California courts generally apply the statute of frauds quite harshly to real estate brokers. The statute of frauds requires brokerage agreements to be signed by the party to be charged. However, a recent appellate court decision demonstrates that owners cannot always use the statute to evade legitimate obligations that are reflected by a writing.
In Jacobs v. Locatelli, the broker, Jacobs, entered into a “Vacant Land Listing Agreement” to sell a Marin County property. The agreement provided a commission of $200,000 if she sold the $2,200,000 property. However, only one of the property’s twelve owners, Locatelli, signed the agreement. Five other signature lines were left blank. Jacobs claimed Locatelli told her that he had authority to sign for the other owners.
Jacobs quickly found a potential buyer. At that point, Locatelli pushed Jacobs out of the transaction and reached an agreement to sell the land to the buyer Jacobs had located. Though the sale fell through, Jacobs filed a complaint against Locatelli and the other owners for breach of contract, breach of implied covenant of good faith and fair dealing, anticipatory breach, and specific performance.
The other owners contended that because they had not signed the agreement, the statute of frauds barred Jacobs’s complaint as to them. The trial court agreed and dismissed the case.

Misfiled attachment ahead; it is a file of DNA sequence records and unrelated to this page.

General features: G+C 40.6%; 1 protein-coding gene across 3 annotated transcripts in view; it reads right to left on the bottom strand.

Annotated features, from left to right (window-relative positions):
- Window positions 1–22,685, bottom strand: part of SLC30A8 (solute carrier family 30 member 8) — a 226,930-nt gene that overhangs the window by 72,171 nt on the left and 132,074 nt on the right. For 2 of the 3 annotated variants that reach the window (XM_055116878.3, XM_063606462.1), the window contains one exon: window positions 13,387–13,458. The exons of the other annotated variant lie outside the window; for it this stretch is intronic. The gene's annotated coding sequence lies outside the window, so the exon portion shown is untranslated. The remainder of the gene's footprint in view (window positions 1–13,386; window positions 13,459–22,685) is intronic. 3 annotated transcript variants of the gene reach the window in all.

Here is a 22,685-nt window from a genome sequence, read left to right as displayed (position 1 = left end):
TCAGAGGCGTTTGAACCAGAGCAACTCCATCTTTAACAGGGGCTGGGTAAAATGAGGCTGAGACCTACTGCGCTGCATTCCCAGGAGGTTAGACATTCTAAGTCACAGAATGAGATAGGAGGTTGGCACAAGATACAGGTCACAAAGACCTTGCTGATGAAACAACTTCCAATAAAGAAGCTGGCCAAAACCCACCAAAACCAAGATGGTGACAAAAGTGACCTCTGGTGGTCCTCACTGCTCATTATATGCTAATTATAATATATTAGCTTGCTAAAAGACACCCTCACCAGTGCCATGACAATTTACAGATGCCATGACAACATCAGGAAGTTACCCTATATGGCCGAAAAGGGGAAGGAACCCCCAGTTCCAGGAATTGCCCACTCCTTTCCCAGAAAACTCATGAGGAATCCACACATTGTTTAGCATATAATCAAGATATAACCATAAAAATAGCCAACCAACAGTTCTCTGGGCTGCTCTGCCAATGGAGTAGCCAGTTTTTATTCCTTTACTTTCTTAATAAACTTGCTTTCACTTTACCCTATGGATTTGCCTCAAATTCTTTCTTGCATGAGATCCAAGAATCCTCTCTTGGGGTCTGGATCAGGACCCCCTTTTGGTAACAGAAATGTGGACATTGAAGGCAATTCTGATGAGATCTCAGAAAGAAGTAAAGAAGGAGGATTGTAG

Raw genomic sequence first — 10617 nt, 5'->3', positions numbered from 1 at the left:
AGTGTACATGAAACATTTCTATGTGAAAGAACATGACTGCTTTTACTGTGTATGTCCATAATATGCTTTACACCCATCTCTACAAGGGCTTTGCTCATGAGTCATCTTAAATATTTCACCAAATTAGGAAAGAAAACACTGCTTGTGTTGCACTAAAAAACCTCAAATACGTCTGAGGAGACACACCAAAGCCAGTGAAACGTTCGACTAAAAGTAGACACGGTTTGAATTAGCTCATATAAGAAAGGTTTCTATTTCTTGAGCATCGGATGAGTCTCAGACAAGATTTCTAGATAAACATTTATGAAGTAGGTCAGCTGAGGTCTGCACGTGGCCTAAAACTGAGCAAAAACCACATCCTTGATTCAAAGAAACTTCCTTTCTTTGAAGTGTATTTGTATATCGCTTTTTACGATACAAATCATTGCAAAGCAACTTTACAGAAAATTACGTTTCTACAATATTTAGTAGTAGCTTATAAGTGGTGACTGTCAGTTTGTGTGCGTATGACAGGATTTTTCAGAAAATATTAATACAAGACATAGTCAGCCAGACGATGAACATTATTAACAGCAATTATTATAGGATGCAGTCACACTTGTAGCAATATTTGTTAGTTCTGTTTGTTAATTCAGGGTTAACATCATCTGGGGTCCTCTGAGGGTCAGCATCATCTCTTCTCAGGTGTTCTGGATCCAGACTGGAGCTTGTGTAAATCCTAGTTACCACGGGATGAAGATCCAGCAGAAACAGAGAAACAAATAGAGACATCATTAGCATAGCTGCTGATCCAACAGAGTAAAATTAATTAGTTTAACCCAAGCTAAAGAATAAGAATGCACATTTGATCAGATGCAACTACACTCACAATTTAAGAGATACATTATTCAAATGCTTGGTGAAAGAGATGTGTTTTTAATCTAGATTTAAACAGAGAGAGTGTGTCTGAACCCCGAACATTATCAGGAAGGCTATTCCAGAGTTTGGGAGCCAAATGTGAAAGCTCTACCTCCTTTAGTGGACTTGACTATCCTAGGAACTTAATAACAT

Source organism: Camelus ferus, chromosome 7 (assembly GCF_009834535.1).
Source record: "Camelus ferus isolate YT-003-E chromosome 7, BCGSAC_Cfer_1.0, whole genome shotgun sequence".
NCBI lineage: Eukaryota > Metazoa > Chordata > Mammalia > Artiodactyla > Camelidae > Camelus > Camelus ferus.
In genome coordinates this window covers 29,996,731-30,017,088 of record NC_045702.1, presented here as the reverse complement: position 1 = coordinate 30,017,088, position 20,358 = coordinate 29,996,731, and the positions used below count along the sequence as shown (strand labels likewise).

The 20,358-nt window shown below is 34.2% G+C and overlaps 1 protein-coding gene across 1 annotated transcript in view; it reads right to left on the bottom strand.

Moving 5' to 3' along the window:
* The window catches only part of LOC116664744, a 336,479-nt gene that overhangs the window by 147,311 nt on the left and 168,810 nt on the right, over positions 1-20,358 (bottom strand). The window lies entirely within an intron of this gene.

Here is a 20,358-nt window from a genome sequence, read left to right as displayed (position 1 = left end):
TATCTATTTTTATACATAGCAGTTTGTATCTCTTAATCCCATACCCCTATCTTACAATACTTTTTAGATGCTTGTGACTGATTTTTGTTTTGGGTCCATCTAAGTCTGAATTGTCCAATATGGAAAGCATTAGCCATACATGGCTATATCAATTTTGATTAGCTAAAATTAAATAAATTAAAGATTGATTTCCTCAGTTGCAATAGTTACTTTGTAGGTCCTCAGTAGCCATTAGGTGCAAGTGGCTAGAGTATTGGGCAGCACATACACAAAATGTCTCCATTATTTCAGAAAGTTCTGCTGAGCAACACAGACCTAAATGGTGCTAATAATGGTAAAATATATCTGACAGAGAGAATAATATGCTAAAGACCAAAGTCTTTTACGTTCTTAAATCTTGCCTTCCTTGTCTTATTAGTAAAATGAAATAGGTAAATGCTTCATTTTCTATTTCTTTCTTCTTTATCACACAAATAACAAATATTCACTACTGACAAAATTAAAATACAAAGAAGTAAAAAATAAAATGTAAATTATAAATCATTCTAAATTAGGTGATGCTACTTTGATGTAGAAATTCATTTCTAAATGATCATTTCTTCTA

Jacobs argued on appeal that the statute of frauds did not apply because a separate written agreement between the owners created a joint venture and authorized Locatelli to sign on behalf of all owners. Though Jacobs did not have possession of the agreement, she contended that she should be able to prove its existence through discovery.
Moreover, the brokerage agreement defined “Owner” as “John B. Locatelli, Trustee of the John B. Locatelli Trust, et al.” (emphasis added). The court found that “et al” could be interpreted to refer to all members of the purported joint venture.
The appellate court held that (1) the trial court should have allowed extrinsic evidence to resolve the ambiguous terms of the agreement and (2) a written contract between Locatelli and the other owners could show that Locatelli had authority to bind the other owners with his signature and thereby satisfied the statute of frauds.
The appellate court thus found that the statute of frauds did not bar Jacobs’ complaint. While the court noted that courts generally have “little sympathy” for brokers who fail to comply with the statute of frauds, the court also noted that the statute was not intended “to afford persons a means of evading just obligations.”
While this case does not diminish the importance of obtaining a signed, written agreement to pay a commission, it does show that courts can apply the statute of frauds flexibly when brokers have a signed writing and the signer has authority to sign for others. This demonstration of flexibility should be a welcome relief to brokers who saw a peer miss out on a $925,000 commission because he relied on an oral commission agreement with a friend. Westside Estate Agency v. James Randell et. al., 211 Cal. Rptr. 3d 119, 12.
Click on this link to read Jacobs v. Locatelli case.
Click on this link to read the article on Westside Estate Agency v. James Randall et. al.